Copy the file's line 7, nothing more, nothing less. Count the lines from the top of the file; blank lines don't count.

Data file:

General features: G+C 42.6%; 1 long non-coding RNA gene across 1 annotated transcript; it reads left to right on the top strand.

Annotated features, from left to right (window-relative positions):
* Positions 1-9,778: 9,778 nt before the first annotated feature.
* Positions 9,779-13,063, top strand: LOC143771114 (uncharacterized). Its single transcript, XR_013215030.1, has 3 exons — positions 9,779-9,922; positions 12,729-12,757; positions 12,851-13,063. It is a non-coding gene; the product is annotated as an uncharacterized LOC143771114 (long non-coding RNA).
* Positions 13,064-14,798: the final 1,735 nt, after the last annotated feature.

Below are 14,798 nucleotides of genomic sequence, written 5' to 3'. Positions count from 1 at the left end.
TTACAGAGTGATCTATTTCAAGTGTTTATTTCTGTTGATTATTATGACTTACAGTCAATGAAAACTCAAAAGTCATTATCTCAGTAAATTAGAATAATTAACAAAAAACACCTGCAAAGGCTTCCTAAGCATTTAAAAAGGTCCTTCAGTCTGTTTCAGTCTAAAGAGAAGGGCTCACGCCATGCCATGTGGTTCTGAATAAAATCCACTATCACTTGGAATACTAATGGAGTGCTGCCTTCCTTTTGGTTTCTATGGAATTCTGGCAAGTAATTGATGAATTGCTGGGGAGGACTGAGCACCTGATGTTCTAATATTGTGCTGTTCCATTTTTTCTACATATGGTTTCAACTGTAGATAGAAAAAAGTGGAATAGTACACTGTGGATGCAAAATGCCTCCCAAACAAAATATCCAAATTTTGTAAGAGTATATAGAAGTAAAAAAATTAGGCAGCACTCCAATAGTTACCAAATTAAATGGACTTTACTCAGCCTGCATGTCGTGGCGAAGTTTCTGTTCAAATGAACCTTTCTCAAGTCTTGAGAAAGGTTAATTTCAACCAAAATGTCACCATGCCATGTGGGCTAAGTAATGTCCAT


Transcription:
TTACAGAGTGATCTATTTCAAGTGTTTATTTCTGTTGATTATTATGACTTACAGTCAATGAAAACTCAAAAGTCATTATCTCAGTAAATTAGAATAATTAACAAAAAACACCTGCAAAGGCTTCCTAAGCATTTAAAAAGGTCCTTCAGTCTGTTTCAGTCTAAAGAGAAGGGCTCACGCCATGCCATGTGGTTCTGAATAAAATCCACTATCACTTGGAATACTAATGGAGTGCTGCCTTCCTTTTGGTTTCTATGGAATTCTGGCAAGTAATTGATGAATTGCTGGGGAGGACTGAGCACCTGATGTTCTAATATTGTGCTGTTCCATTTTTTCTACATATGGTTTCAACTGTAGATAGAAAAAAGTGGAATAGTACACTGTGGATGCAAAATGCCTCCCAAACAAAATATCCAAATTTTGTAAGAGTATATAGAAGTAAAAAAATTAGGCAGCACTCCAATAGTTACCAAATTAAATGGACTTTACTCAGCCTGCATGTCGTGGCGAAGTTTCTGTTCAAATGAACCTTTCTCAAGTCTTGAGAAAGGTTAATTTCAACCAAAATGTCACCATGCCATGTGGGCTAAGTAATGTCCAT